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Miles Davis - Kind Of Blue CD (album) cover


Miles Davis


Jazz Rock/Fusion

4.34 | 1049 ratings

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4 stars Fantastic? kind of...

A Beginner's Guide to Proto-Prog pt. 2: Selling 4 million copies in the US alone according to RIAA and ranking #12 on the 500 greatest albums of all time list by Rolling Stone magazine, Kind Of Blue is the best-selling and best-ranking jazz album of all time and - more importantly - perhaps is the most influential music of all time with respect to all musical genres, including the development of prog rock that adopted the improvisational abilities of modal music introduced on the title track of the previous year's Milestones but presented here (and on later solo works by John Coltrane, who contributed alto sax on this and previous Davis albums) to the optimum.

1958 was yet another year with the Billboard 200 Albums topped by soundtracks (Peter Gunn, Gigi, South Pacific) although championed by the folk music of The Kingston Trio and with the Billboard 100 Songs topped by country/pop (Johnny Horton), folk/pop (Bobby Darin), R&B (Lloyd Price) and rock & roll (Frankie Avalon, Paul Anka). In the UK South Pacific topped the album charts all year round (and has spent more weeks at number one than any other album in the UK) while Elvis, Cliff Richard, Buddy Holly, Shirley Bassey, Russ Conway, Bobby Darin and Emilie Ford all had major no. 1 singles.

Notwithstanding this, the year influenced the course of progressive rock as 14 year old Keith Emerson most likely heard what he would later adopt, Mancini's "Peter Gunn Theme" and The Dave Brubeck Quartet's Blue Rondo A La Turk off their innovative odd time signature Time Out jazz album that surprisingly reached number two on Billboard's Pop Albums chart the same year and even resulted in the single Take Five by saxophonist Paul Desmond reaching number five in the Billboard Adult Contemporary chart.

The latter album and Kind Of Blue were engineered by (later chief engineer) Fred Plaut (credited for essential cast recordings of that period such as South Pacific, My Fair Lady, and West Side Story) and produced by Teo Macero (who worked with Mingus, Duke Ellington, Ella Fitzgerald, Thelonious Monk, Count Basie, Tony Bennett, Stan Getz etc) at Columbia 30th Street recording studios in New York City. However, some reissues of the original Columbia Records album such as the 1997 reissue by Sony Music Entertainment Inc. for their catalog division Legacy Recordings only states Irving Townsend as producer (he also produced Billie Holiday, Leonard Bernstein, Duke Ellington, Wayne Shorter, Dave Brubeck). Macero produced other Miles Davis' output most notably Bitches Brew.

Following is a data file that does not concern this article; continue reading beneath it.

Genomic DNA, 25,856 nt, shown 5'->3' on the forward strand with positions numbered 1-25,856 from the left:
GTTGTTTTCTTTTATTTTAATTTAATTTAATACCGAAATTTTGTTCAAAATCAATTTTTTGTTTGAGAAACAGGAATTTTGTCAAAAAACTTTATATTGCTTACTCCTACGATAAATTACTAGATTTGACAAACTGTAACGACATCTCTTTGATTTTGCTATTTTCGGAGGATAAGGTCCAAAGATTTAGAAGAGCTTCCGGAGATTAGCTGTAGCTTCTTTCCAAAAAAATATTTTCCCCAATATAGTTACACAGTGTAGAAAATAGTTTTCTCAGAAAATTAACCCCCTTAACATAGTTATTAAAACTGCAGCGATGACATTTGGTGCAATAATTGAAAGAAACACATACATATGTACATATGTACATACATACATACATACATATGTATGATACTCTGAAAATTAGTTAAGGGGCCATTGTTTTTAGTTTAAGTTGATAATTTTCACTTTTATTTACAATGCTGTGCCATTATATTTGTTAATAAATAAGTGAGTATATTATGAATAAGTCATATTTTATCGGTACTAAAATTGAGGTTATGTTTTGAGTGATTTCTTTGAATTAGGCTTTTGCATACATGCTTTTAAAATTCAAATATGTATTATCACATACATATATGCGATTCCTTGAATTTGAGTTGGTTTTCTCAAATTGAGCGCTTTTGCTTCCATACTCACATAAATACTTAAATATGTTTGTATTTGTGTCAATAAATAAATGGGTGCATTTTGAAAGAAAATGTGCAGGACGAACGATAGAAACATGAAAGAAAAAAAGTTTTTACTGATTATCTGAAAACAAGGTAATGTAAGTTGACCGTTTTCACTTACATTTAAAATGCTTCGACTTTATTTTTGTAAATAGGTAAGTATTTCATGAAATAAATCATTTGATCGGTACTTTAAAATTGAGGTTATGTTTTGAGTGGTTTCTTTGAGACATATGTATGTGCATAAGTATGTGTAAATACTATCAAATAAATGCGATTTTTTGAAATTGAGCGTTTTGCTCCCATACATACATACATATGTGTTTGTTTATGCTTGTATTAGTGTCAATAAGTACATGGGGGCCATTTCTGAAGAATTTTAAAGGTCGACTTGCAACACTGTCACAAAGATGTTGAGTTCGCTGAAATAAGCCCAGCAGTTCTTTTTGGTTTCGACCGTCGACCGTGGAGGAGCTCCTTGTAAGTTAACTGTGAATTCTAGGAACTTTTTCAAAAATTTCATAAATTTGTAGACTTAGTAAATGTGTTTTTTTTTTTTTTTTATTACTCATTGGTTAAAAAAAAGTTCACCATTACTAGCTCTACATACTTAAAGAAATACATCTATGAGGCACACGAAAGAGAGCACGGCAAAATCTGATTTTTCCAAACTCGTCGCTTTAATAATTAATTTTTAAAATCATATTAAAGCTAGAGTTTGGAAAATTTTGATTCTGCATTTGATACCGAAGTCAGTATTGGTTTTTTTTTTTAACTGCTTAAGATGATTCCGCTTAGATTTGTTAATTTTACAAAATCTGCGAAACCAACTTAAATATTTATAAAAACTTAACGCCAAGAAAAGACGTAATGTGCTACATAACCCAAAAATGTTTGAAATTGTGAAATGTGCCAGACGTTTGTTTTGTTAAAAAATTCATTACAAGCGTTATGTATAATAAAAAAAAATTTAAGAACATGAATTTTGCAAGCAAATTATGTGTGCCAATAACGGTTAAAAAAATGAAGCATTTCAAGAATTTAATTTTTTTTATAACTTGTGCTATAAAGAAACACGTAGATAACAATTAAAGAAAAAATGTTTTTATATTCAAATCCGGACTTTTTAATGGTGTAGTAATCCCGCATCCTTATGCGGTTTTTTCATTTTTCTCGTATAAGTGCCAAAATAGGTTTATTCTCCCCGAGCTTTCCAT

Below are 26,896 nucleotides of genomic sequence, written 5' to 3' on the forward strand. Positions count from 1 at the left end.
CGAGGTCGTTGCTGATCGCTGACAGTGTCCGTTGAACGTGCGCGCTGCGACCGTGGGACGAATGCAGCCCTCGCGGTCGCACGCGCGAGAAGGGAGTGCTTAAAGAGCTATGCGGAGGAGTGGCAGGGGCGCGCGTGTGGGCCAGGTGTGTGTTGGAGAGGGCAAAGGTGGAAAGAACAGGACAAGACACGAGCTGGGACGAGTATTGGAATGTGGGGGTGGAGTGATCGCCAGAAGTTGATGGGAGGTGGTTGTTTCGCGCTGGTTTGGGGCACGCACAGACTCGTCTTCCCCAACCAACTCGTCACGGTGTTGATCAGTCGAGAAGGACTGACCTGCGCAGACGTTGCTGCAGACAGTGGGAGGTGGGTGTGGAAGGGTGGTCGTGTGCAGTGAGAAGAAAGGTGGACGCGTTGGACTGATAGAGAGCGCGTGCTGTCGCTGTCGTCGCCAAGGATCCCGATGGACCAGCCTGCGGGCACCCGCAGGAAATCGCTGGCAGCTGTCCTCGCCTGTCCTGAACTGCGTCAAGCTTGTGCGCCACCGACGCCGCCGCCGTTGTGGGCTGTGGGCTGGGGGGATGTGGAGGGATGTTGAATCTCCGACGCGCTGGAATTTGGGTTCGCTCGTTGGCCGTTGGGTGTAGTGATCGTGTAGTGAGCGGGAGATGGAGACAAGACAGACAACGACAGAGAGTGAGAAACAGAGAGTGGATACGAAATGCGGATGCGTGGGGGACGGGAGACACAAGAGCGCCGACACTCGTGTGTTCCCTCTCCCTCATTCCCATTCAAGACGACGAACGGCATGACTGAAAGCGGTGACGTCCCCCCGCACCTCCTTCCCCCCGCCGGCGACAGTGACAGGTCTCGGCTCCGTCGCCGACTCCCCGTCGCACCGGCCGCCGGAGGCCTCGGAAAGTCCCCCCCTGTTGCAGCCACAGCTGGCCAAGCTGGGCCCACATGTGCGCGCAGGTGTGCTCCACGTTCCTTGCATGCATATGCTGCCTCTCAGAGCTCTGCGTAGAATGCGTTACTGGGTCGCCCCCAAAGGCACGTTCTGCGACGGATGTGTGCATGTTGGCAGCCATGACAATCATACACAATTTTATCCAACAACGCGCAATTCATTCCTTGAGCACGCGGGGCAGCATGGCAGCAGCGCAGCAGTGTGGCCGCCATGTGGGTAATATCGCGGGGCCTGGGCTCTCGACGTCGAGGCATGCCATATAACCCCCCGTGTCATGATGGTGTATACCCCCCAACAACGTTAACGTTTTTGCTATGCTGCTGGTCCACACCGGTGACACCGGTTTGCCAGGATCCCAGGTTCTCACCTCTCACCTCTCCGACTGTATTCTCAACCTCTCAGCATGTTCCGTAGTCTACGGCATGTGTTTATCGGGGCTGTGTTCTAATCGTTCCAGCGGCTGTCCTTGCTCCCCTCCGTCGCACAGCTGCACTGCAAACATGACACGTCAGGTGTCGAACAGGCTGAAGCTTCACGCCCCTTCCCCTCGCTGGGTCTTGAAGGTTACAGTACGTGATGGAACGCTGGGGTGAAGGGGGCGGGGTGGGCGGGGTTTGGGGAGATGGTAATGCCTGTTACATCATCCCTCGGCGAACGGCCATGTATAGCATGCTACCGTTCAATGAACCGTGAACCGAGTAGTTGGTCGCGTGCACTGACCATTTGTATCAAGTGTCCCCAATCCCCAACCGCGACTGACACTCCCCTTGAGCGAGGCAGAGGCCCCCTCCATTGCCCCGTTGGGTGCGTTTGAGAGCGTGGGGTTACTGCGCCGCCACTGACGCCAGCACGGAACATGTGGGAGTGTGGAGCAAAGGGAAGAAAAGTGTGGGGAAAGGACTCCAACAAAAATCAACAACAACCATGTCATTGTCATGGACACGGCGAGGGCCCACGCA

Recorded March/April and released August 1959, Kind Of Blue presents the same personnel as Milestones except Bill Evans and Jimmy Cobb replacing Red Garland and Philly Joe Jones on keyboard and drums, respectively. Wynton Kelly played keyboard a one track, Freddie Freeloader. According to the 1997 reissue Miles Davis wrote the entire album, but it has been suggested that Bill Evans co-wrote Blue In Green and Flamenco Sketches. After this recording John Coltrane would leave Davis to achieve great things on his own; PA members emphasize his early '60's albums Olé Coltrane, Crescent and A Love Supreme as influential to the development of prog.

If Milestones represents night then Kind Of Blue is the daytime in an entirely different gear; a laidback, sunny Sunday in early summer with plenty of opportunity to lie in the shades. Like the harmless, soothing effect of a light bodied desert following a full course meal. Yet with the nice prolonged taste that few albums can offer. Lacking density, undesirable ingredients represented mostly by saxophone filler stand out immediately between islands of excellence represented mostly be Davis' themes. Possibly the drawback of modality; improvisation based on beautiful sketches of scales and melody lines inherently provides a lot of filler material. To this day remaining an undesirable characteristic of jazz rock/fusion.

earlyprog | 4/5 |


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